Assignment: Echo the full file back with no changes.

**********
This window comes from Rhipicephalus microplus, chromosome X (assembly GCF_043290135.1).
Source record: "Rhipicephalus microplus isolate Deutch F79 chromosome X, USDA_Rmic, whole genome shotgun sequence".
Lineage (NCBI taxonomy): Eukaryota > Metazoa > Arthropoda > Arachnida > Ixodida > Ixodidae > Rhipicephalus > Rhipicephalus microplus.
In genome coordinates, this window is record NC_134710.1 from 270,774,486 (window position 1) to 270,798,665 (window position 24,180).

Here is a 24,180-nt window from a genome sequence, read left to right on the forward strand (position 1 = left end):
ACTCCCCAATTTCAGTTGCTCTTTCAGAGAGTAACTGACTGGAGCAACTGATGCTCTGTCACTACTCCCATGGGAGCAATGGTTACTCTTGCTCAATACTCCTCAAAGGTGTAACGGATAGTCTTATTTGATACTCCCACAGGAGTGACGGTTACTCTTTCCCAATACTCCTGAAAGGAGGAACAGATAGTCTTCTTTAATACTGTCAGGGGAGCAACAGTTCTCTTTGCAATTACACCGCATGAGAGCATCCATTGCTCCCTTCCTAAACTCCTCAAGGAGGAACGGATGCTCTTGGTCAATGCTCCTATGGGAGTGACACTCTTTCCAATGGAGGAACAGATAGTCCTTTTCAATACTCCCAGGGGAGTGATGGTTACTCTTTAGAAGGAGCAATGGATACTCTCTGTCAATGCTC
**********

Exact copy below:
This window comes from Rhipicephalus microplus, chromosome X (assembly GCF_043290135.1).
Source record: "Rhipicephalus microplus isolate Deutch F79 chromosome X, USDA_Rmic, whole genome shotgun sequence".
Lineage (NCBI taxonomy): Eukaryota > Metazoa > Arthropoda > Arachnida > Ixodida > Ixodidae > Rhipicephalus > Rhipicephalus microplus.
In genome coordinates, this window is record NC_134710.1 from 270,774,486 (window position 1) to 270,798,665 (window position 24,180).

Here is a 24,180-nt window from a genome sequence, read left to right on the forward strand (position 1 = left end):
ACTCCCCAATTTCAGTTGCTCTTTCAGAGAGTAACTGACTGGAGCAACTGATGCTCTGTCACTACTCCCATGGGAGCAATGGTTACTCTTGCTCAATACTCCTCAAAGGTGTAACGGATAGTCTTATTTGATACTCCCACAGGAGTGACGGTTACTCTTTCCCAATACTCCTGAAAGGAGGAACAGATAGTCTTCTTTAATACTGTCAGGGGAGCAACAGTTCTCTTTGCAATTACACCGCATGAGAGCATCCATTGCTCCCTTCCTAAACTCCTCAAGGAGGAACGGATGCTCTTGGTCAATGCTCCTATGGGAGTGACACTCTTTCCAATGGAGGAACAGATAGTCCTTTTCAATACTCCCAGGGGAGTGATGGTTACTCTTTAGAAGGAGCAATGGATACTCTCTGTCAATGCTC